Tuesday, January 13, 2009

Dalrymple on Shakespeare and Solzhenitsyn

Why Shakespeare is for all time. An excerpt:

Take as a test case Macbeth, the shortest of his tragedies. The play is a study of ambition, the evil to which ambition leads when unrestrained by ethical inhibition, and the logic of evil once an evil course has been embarked upon. The ambition and the evil are part of man’s nature. All that is necessary to understand the play, therefore, is to be human: and if we attend to it closely, we shall have a deeper appreciation of its subject matter than if we read all the philosophy, sociology, criminology, and biology of the past two centuries. Statistics will not lead us to enlightenment about ourselves, any more than the elucidation of the human genome will render Shakespeare redundant. Those who think that an understanding of the double helix is the same as an understanding of ourselves are not only prey to an illusion but are stunting themselves as human beings, condemning themselves not to an advance in self-understanding but to a positive retrogression.

That there is why I read Dalrymple. Here is the true and universal genius of Shakespeare:

By depriving Macbeth of any particular predilection for evil that is not common to all men, and by denying him every possible circumstance that might justify or occasion his actions, Shakespeare excavates down to the line between good and evil that runs through every human heart, to use a phrase from The Gulag Archipelago that contradicts Solzhenitsyn’s faintly dismissive estimate of Shakepeare’s evil characters. He writes: “Gradually it was disclosed to me [in the Gulag] that the line separating good from evil passes not through states, nor between classes, nor between political parties either—but right through every human heart—and through all human hearts.” And it is Shakespeare who shows us this line.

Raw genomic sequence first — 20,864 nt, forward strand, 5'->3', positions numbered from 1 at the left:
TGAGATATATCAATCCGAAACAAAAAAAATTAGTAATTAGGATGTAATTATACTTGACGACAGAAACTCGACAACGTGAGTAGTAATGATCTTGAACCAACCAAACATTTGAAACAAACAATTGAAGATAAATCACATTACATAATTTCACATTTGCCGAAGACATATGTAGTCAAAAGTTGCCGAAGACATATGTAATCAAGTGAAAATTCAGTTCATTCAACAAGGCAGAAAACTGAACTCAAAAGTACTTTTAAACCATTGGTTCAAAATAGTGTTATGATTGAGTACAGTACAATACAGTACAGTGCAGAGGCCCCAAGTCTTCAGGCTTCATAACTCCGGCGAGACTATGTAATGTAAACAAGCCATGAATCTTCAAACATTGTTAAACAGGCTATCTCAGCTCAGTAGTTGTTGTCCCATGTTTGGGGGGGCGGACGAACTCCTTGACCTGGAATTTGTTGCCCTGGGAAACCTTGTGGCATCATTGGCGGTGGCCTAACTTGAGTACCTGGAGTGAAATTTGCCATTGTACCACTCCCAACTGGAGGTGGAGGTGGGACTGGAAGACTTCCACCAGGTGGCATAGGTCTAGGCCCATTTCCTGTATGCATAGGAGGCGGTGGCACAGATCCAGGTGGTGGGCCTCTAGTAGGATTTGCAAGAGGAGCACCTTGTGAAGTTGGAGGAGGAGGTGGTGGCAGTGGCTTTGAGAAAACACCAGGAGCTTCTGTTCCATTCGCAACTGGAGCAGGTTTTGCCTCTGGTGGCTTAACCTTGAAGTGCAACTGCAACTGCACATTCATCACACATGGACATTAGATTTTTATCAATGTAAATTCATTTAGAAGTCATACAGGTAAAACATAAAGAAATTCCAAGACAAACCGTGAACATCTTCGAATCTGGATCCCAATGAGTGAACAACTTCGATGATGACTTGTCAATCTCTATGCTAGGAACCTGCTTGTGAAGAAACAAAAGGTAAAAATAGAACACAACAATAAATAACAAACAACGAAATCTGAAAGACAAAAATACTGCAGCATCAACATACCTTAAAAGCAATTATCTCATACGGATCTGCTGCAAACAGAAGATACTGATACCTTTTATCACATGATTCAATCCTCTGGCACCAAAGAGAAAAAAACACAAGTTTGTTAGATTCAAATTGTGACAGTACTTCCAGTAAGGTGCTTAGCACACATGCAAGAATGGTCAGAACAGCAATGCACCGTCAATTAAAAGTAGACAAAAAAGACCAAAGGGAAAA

But he does more. He shows us not only how easily that line is crossed, even by someone without an excuse or a special propensity to do so, but what the consequences are of crossing it. And in showing us that the line is always there, easily and disastrously crossed, Shakespeare destroys the utopian illusion that social arrangements can be made so perfect that men will no longer have to strive to be good. Original sin—that is to say, the sin of having been born with human nature that contains within it the temptation to evil—will always make a mockery of attempts at perfection based upon manipulation of the environment. The prevention of evil will always require more than desirable social arrangements: it will forever require personal self-control and the conscious limitation of appetites.

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